This was my favorite of the free options.  With the prior two plugins, it is pretty clear that the free versions are meant to be teasers to sell the premium versions, the free Foo gallery is a viable stand-alone option.  While it certainly is not as feature rich as the premium versions of Nextgen and Envira, it does have more customization options than the free versions of those products.  The free version of Foo Gallery gives you six options for gallery layout: Responsive Image Gallery, Image Viewer, Justified Gallery, Masonry Image Gallery, Simple Portfolio, and Single Thumbnail Gallery.

Gallery Options for Foo Gallery Free Version

Foo Gallery also claims to be the most developer friendly of the image gallery plugins.  So if you are a developer, then this is certainly an option worth looking into as you may be able to customize it exactly how you want.  That is certainly not my area of expertise so I really can't comment much more on that front.

One notable functionality difference is that Foo takes your images directly from your main media area, rather than create a separate gallery like Nextgen and Envira.  Foo still sorts them into galleries for you but the files are pulled from your “media” section.  Nextgen and Envira store their images separately so they are not mixed in with the rest of your website media.  This is certainly a personal preference thing, but I prefer to have the gallery photos separate from the other content on my site.  I don't want my high resolution landscape shot mixed in with a portrait proof for a client mixed in with a PNG of my business logo.  However, there are other plugins that you can find that will help you segment your media files, so as with most things WordPress, there's a solution to that problem if you know where to look.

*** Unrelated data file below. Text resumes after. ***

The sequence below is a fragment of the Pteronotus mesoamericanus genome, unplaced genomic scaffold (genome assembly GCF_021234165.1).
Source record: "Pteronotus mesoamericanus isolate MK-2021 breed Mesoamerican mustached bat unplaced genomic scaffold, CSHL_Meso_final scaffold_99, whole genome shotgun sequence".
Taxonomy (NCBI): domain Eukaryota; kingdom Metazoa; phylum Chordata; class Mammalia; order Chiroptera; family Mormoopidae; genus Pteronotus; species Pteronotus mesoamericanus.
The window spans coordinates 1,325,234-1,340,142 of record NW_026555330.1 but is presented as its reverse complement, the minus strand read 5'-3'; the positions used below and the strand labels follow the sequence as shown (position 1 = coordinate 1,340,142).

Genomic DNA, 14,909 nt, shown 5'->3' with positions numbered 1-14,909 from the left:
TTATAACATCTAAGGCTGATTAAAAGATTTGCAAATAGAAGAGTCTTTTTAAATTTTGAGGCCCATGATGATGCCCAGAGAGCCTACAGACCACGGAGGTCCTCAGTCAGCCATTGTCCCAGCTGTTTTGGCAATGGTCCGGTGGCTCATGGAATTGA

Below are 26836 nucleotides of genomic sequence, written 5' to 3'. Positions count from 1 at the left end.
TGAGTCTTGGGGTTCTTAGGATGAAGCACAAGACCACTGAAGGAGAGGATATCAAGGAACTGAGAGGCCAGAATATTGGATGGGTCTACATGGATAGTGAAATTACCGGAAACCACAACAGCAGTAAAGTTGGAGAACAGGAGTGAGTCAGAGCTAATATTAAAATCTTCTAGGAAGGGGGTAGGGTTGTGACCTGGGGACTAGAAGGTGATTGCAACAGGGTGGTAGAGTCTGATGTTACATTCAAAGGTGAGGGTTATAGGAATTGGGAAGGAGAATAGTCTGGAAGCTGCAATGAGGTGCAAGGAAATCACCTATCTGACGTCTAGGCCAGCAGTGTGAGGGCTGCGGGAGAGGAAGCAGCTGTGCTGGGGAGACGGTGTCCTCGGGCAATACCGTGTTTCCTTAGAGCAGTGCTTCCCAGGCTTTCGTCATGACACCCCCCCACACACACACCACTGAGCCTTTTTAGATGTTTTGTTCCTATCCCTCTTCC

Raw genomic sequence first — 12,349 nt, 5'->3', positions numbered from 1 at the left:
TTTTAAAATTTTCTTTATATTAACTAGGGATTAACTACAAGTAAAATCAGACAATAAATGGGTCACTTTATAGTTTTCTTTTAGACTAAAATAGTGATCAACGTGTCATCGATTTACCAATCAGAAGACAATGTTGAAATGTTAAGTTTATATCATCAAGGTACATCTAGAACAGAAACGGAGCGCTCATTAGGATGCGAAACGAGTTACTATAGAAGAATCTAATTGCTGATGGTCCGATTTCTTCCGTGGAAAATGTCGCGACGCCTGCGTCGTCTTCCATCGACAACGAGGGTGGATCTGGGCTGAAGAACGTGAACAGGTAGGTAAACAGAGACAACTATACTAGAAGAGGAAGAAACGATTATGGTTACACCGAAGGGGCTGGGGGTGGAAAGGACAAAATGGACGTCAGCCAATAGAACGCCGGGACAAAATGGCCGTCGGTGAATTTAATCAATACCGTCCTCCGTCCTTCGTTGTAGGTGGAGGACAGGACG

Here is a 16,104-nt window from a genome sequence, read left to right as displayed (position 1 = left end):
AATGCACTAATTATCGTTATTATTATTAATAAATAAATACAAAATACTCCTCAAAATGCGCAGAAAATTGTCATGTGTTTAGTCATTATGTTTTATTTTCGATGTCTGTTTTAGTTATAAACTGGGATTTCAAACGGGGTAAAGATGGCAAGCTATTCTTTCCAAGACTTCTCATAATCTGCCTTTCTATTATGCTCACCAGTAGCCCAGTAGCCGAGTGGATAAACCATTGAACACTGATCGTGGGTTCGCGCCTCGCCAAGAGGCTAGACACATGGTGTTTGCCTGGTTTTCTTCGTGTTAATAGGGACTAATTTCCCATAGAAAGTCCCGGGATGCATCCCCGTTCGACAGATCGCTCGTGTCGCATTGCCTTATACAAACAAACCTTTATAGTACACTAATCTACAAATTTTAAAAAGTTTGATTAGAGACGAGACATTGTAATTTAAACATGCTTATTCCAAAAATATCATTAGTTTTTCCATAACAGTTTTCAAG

If you are just getting started with a website and need basic gallery functionality on a budget, then I highly recomend Foo Gallery.  As your needs mature, you may find yourself looking for the more advanced features of Nextgen and Envira.

Photo Gallery by WD ($45/year)

I debated including this one on the list because, frankly, I couldn't get it to work correctly.  But based on online reviews and comments, many other people have.  So most of the information here is based on the demo and info from the product website and not on personal use experience.

The free version of this plugin seems to be on par with the free versions of the rest of the plugins mentioned above.  It gives you the ability to create simple galleries with a lightbox effect for viewing a larger version of the image.

Photo Gallery also gives you the option to allow comments, social sharing, e-commerce and other features in the premium version.  Some of these features are built into the premium and some are available as add-on options.  I like the idea of features being available as an optional add-on because it allows you to keep your website as lean as possible and only install the features you want.  This helps with website speed and every little bit helps.

Based on my limited experience, I am lukewarm on this last option.  It seems to be priced right as it has less features than the more expensive options and more features than the free version of Foo gallery, but it doesn't seem to excel in one direction or the other.  My recommendation would be to either go with the full featured Nextgen or Envira if you want a paid solution or Foo Gallery if you are on a budget.

If anyone has more suggestions for WordPress image gallery plugins or any questions about the ones reviewed above, please leave a comment below.  It is impossible to cover every aspect of these plugins in a single article and the best way to learn more is to start a conversation…

1 thought on “WordPress Image Gallery Plugins For Photographers”